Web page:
a soup or sauce made with beaten eggs, lemon juice, and usually chicken broth.
Avgolemono “a soup made with beaten eggs, lemon juice, and chicken broth” is a loanword from Modern Greek augolémono, literally meaning “egg lemon.” Through a series of regular yet dramatic sound changes, Modern Greek augó derives from classical Greek ōión “egg,” which is the source of the combining form oo- (as in oocyte “immature egg cell”) and is distantly related to English egg and Latin ovum (as in ovary and, via Spanish, in huevos rancheros). Modern Greek lemóni, bucking the common trend of Greek words exported to the Italian peninsula, is a borrowing from Italian limone and ultimately derives from Persian līmū; from here, the word may have traveled through India and originated in Southeast Asia, perhaps in the Austronesian language family. Avgolemono was first recorded in English in the early 1960s.
Avgolemono is the most famous Greek sauce, named for its indispensable ingredients, avgo (egg) and lemoni (lemon). Light in color and of the prized lemony flavor, it is prepared with or without a roux base. But egg, lemon juice, and hot stock or broth from the dish for which it is being prepared are necessities .… Some Greek villagers, when adding the avgolemono to soup or dish, make a kissing sound, a magical trick to keep the egg from curdling.
“How do you like the avgolemono?” Mrs. Redbone asks Wakefield. “They say it was first served at the table of Aristophanes after he wrote a play about the meeting of a chicken and a lemon.” “That’s lovely,” interjects Persephone. “I thought it was first served at the Greek diner on Twenty-third Street where I first had it.” Avgolemono is a lovely soup, light, pale as the crest of a wave, filled with sun, the rice like grains of sand on the beach at Kios. I must be getting soft, thinks Wakefield: I’m making soup metaphors. I’ve got to toughen up.
verb (used with object)
to exclude, by general consent, from society, friendship, conversation, privileges, etc.
Ostracize “to exclude from society” derives from Ancient Greek ostrakízein “to banish,” from óstrakon “potsherd, tile, ballot” and the verbal suffix -izein “-ize.” The original sense of ostrakízein involved banishing a person by voting that was conducted by using potsherds as ballots, hence the verb’s derivation. Though ostracize resembles ostrich, the flightless bird, in spelling and pronunciation, the two words are unrelated; instead, ostracize descends from a Proto-Indo-European root meaning “bone” that is also found in osteoporosis, a common bone disease; oyster, because of the hardness of the shell; and, from Latin, the adjective osseous “bony.” Ostracize was first recorded in English in the 1640s.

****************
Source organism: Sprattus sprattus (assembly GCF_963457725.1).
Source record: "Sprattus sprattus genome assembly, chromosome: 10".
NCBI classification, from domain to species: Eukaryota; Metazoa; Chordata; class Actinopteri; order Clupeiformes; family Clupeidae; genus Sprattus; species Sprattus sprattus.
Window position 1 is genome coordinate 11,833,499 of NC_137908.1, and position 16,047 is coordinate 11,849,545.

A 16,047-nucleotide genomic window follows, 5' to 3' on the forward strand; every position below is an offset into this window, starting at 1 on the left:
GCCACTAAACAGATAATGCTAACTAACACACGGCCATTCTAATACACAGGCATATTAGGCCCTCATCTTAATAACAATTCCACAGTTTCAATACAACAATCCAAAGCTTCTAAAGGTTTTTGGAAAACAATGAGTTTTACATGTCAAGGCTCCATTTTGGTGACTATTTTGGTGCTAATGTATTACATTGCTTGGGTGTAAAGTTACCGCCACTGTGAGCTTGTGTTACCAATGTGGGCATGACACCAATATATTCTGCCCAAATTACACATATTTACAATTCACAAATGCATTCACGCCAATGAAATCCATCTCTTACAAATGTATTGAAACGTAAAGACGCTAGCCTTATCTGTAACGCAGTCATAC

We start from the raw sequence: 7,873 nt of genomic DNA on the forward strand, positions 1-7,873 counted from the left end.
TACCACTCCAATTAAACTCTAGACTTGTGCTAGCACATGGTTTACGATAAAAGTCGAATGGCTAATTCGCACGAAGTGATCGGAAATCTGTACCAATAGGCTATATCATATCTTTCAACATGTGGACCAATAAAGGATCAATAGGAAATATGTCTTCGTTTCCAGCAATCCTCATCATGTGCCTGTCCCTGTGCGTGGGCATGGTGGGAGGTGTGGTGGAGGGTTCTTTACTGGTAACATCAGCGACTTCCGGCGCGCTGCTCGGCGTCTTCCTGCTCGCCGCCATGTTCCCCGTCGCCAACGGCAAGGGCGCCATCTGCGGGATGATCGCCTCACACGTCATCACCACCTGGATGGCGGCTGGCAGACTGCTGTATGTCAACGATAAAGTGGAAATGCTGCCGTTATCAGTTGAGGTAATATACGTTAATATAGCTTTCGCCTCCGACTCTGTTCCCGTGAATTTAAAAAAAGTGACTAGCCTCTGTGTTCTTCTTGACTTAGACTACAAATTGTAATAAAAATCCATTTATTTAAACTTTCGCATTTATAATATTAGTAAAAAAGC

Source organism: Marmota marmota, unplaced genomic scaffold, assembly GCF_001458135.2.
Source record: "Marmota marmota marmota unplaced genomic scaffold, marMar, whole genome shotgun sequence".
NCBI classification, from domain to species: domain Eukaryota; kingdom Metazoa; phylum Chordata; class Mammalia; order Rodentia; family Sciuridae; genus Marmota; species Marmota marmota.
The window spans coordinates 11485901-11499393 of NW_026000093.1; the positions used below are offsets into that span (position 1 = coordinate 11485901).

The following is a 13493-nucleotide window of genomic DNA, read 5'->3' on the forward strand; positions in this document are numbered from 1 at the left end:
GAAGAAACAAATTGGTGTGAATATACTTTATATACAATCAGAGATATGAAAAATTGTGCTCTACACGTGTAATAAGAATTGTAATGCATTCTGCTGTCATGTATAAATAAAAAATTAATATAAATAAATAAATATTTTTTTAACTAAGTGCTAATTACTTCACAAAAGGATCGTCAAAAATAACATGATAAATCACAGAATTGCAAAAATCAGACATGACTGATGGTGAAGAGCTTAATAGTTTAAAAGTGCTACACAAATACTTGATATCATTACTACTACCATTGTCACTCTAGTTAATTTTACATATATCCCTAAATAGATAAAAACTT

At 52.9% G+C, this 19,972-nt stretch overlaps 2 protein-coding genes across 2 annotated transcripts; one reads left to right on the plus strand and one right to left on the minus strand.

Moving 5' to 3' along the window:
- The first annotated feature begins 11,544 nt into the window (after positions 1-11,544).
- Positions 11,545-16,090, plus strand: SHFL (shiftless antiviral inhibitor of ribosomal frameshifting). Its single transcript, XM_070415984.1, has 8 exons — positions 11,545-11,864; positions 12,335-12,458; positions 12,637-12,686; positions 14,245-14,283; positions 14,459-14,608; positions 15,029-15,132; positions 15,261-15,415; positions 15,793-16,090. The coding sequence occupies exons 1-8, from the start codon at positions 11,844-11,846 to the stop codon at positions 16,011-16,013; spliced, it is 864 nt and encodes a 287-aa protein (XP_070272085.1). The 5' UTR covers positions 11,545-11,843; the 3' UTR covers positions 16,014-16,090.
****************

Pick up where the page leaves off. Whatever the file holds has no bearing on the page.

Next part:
Frida was confined to her bed for nine months—an eternity for an active six-year-old. Her father tended to her with care, and when she was finally given the go-ahead to return to school, Guillermo prescribed sports. Frida excelled in soccer, swimming, roller-skating, and boxing. She grew stronger, but her right leg remained puny and withered. She was ostracized at school for her “peg leg.” To help compensate for her loneliness, her father, who believed her to be the most like him of all his daughters … gave her books from his library and taught her how to take and develop photographs.
The ballot is the scepter of power in the hand of every citizen. Woman can never have an equal chance with man in the struggle of life until she too wields this power. So long as women have no voice in the Government under which they live they will be an ostracised [sic] class, and invidious distinctions will be made against them in the world of work. Thrown on their own resources they have all the hardships that men have to encounter in earning their daily bread, with the added disabilities which grow out of disfranchisement.
a cold and dry southwesterly wind that sweeps down over the pampas of Argentina from the Andes.
Pampero “a cold and dry southwesterly wind in Argentina” is a direct borrowing from Latin American Spanish, in which the term literally means “of the pampas.” Pampas are the vast grassy plains typical of southern South America that are especially common in Argentina, and pampa is a loanword from Quechua, in which it means “flat, unbounded plain.” Quechua is native to the Andes Mountains and is spoken to this day by millions of people in Argentina, Bolivia, Ecuador, and Peru, and although this dialect continuum is most often associated with the Incan Empire, the Inca were one of many Quechuan-speaking groups. Pampero was first recorded in English in the 1810s.
The pampero, dreaded on shore as well as at sea, blows with tremendous force across this region. There is not a cloud in the sky. The night may be perfectly calm. Mosquitoes in vast numbers are busy with their sharp stings. Suddenly a rustling in the woods may be heard afar off. The noise increases into a dull roar. Clouds appear above the horizon. Still all is calm. The mosquitoes vanish. The dogs are howling in anticipation of danger. As if by magic, dark masses of clouds cover the heavens like a curtain. They are rent asunder, thunder roars, lightning flashes, and the wind, like an army of wild beasts, rushes on.
When the heat is at the greatest, a pampero suddenly comes, with its accompaniment of rain, thunder and lightning, and cools the air. Pampero winds from the W. and W.S.W. with nothing to impede their progress across the extended Pampas, blow with great violence, raising clouds of dust, and obliging every one to close windows and doors. Being off the land, they are not dangerous to shipping; though vessels at the mouth of the river have been blown in sea hundreds of miles, by a Pampero.
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